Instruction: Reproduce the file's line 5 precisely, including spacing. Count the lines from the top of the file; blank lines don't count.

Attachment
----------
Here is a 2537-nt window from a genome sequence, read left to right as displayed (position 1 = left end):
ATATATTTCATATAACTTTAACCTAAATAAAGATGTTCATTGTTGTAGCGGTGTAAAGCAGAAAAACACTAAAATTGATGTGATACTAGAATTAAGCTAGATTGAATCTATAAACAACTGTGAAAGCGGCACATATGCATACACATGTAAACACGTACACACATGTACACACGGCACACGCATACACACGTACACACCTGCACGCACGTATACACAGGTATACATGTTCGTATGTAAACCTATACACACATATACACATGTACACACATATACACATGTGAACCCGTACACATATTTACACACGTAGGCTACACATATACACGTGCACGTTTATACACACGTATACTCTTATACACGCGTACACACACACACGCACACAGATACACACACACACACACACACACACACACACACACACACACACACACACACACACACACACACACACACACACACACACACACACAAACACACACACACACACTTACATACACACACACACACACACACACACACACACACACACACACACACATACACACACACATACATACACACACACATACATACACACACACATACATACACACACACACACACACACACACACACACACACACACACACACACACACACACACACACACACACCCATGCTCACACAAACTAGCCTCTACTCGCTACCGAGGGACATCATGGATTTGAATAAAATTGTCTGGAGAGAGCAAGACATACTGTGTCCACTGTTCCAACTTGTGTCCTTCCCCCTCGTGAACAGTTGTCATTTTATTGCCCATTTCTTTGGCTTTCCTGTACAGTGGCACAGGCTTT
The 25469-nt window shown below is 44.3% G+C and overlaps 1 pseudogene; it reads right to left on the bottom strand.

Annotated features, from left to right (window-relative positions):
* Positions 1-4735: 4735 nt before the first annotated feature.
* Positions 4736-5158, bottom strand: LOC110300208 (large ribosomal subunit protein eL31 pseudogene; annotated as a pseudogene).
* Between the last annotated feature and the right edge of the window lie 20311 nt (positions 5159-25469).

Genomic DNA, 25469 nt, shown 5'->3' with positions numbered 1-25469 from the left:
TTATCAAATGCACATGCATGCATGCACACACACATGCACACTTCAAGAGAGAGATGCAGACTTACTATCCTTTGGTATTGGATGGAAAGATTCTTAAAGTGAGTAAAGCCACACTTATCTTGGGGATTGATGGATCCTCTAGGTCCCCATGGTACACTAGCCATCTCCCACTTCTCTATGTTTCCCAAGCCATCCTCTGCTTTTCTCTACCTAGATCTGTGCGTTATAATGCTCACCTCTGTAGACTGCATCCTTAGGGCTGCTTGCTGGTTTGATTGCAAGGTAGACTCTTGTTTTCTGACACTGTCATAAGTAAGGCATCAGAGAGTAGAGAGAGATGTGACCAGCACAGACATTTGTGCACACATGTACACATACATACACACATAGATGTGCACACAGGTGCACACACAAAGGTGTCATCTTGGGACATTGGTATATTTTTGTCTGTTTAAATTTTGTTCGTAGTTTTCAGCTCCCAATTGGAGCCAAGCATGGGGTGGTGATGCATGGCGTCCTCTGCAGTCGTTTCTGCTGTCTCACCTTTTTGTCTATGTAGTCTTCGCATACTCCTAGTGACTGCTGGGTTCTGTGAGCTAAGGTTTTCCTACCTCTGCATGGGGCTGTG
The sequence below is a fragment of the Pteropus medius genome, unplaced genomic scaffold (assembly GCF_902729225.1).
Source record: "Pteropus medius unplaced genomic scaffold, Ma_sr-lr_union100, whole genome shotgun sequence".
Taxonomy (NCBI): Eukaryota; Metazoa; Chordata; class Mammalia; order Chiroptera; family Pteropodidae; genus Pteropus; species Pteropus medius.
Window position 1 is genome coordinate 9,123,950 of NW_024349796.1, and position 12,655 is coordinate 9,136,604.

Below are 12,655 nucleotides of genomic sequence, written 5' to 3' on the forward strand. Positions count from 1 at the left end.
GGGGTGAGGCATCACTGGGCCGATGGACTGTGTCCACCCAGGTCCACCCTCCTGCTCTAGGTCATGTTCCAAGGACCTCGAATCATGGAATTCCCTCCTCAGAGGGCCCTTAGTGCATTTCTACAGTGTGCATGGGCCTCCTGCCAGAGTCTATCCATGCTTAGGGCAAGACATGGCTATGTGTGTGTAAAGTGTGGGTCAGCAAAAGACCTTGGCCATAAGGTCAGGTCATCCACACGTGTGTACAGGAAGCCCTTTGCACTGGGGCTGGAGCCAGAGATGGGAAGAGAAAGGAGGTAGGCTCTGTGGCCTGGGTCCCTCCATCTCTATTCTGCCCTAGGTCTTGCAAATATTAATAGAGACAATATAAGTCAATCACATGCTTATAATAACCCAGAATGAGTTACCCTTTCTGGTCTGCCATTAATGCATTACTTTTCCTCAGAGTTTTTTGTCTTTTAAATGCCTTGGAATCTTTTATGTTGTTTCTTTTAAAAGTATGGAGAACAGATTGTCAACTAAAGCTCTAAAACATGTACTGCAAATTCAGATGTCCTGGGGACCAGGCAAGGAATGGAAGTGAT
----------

* Positions 1-4735: 4735 nt before the first annotated feature.